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Dear Doctor: A few weeks after I got my ears pierced, my right ear lobe hurt a lot and got really itchy. It’s OK now, but my mom says that means it got infected. What do you think went wrong? I’m getting another piercing, and I don’t want to get another infection.
Dear Reader: We tend to focus on the jewelry that a piercing is going to display, but it’s also important to remember that you’re starting out with an open wound. Until the site is completely healed, you need to take precautions against infection. This is particularly true because the wound won’t be protected from the outside world by a bandage. In addition, it will contain a foreign object that can serve as a conduit for bacteria.
How long a piercing takes to heal depends upon where it’s located. A pierced earlobe, which is fatty tissue with good blood flow, takes about six to eight weeks. A piercing on the cartilage of the ear, which has no direct blood supply, can take from four months to a year to fully heal, depending on its location.
Always have any piercing done by an experienced professional. Check them out beforehand, and be sure to ask about their hygienic practices. Once the piercing is complete, you’ll keep your starter earrings in place, even at night, until the wound is completely healed. Changing them too soon can introduce bacteria or reinjure the wound, which will set back recovery several weeks.
It’s crucial that you always wash your hands before touching a new piercing. Don’t fuss with the earrings too much, as that can irritate the wound. Use swabs to gently clean both sides of the area several times a day with a mild antiseptic soap or a sterile saline solution. Avoid hydrogen peroxide or rubbing alcohol, as these can dry out and kill the healthy new cells, which slows the healing process. To prevent adhesion, you’ll turn the earrings a complete revolution a few times a day, preferably while the area is wet from cleaning.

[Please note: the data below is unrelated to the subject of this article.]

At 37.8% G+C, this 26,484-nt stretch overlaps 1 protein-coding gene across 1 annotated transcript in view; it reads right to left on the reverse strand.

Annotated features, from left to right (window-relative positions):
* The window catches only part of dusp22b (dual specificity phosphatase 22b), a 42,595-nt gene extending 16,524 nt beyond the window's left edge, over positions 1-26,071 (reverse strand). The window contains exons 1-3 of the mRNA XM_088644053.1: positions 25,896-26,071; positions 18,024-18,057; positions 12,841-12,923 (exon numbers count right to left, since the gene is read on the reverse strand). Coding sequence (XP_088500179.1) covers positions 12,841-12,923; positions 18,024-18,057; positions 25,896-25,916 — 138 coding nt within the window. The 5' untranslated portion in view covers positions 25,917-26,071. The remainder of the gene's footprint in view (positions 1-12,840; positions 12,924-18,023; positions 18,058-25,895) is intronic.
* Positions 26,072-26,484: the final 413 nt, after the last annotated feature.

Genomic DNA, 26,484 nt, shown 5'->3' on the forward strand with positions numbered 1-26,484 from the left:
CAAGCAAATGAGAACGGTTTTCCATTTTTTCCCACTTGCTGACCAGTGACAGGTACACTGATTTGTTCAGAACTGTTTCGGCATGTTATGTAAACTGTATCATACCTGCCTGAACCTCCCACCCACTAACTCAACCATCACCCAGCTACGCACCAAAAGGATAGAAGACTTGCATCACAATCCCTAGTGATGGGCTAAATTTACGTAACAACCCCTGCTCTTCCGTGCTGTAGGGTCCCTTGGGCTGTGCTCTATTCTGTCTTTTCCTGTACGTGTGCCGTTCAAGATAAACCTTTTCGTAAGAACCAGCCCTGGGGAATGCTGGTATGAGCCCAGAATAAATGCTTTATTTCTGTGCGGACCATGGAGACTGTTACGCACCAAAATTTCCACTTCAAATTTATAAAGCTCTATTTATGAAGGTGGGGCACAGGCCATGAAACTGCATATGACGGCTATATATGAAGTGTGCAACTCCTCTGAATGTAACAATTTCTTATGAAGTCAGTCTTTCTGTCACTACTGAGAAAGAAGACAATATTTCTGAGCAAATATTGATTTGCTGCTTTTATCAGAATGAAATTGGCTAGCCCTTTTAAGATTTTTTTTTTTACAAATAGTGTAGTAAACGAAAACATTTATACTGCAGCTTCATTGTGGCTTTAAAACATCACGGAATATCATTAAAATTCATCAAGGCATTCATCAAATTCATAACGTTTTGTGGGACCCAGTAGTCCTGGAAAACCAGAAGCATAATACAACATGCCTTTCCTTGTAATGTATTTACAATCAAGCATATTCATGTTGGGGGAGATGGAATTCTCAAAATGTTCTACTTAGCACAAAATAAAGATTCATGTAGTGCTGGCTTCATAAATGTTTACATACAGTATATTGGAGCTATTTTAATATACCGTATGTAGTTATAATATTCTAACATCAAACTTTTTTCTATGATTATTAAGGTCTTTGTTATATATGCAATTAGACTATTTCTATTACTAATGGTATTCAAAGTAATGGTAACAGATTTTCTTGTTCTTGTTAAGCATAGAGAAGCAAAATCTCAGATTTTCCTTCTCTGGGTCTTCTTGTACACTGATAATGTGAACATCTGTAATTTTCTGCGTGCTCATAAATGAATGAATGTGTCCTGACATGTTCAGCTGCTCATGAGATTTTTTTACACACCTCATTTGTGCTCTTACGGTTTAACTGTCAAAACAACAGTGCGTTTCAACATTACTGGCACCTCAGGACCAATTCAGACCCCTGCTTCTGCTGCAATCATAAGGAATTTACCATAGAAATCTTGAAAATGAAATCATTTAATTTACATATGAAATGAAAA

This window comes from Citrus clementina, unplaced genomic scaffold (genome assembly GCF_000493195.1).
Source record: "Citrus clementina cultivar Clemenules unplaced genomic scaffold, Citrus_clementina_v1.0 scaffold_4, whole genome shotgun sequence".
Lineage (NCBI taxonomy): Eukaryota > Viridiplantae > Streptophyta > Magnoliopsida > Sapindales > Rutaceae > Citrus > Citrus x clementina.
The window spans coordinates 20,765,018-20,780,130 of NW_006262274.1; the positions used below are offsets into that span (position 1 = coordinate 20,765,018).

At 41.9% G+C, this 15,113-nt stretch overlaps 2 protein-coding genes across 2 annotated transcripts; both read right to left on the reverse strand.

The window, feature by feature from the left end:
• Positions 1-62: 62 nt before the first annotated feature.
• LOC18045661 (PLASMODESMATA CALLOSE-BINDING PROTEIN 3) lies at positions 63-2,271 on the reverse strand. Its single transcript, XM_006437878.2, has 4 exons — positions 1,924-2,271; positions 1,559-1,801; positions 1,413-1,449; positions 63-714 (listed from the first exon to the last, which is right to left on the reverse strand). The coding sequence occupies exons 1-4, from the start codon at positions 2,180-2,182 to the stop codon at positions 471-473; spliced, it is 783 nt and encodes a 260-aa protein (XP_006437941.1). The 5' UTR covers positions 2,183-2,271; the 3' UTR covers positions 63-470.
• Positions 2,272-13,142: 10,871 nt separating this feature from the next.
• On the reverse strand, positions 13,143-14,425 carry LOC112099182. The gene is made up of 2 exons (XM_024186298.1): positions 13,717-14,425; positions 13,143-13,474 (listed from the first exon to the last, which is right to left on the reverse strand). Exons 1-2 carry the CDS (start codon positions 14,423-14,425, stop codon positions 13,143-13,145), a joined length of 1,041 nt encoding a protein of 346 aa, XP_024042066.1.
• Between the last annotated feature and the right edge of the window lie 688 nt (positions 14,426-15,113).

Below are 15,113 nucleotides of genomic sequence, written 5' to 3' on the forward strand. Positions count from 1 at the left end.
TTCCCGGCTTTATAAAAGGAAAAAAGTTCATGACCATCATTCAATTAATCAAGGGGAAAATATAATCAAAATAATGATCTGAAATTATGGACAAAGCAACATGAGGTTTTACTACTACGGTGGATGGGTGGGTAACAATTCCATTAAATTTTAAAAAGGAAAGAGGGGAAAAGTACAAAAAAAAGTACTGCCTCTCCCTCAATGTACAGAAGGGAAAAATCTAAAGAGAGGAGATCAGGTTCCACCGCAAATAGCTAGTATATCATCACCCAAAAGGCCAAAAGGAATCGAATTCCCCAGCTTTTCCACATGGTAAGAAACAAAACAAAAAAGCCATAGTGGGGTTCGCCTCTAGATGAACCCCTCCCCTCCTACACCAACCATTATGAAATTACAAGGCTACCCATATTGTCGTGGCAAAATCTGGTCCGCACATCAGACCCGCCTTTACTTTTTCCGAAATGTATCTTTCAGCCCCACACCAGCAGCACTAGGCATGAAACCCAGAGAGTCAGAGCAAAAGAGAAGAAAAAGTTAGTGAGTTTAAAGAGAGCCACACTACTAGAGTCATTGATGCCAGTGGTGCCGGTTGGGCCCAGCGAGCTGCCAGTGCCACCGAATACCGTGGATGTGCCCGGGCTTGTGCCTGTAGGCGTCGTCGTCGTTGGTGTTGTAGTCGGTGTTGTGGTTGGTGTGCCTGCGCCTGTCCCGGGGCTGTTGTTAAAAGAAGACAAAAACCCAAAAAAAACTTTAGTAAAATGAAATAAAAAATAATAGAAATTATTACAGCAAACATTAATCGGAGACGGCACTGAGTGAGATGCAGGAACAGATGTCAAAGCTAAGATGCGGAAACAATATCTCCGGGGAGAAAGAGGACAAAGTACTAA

Pain and slight itching are com- mon soon after a new piercing. However, your mother is correct that the increased pain and persistent itchiness you experienced weeks later are often signs of infection. Additional symptoms include swelling, redness, crustiness, a visible purse-like discharge and a sensation of heat. More serious infection can cause fever and a feeling of malaise.
If infection in an earlobe piercing is mild, it can often be treated at home. This includes the use of a warm compress, rinsing with sterile saline several times a day and giving healing a jump start with an antibiotic ointment on the affected area. If things don’t clear up in a few days, see your health care provider right away.
Complications can include developing an abscess, or an infection that becomes systemic. For more serious infections, you may be prescribed oral antibi- otics. If infection develops in an upper ear piercing, which is in the cartilage, it is important to seek medical care right away.
Eve Glazier, M.D., MBA, is an internist and associate professor of medicine at UCLA Health. Elizabeth Ko, M.D., is an internist and assistant professor of medicine at UCLA Health.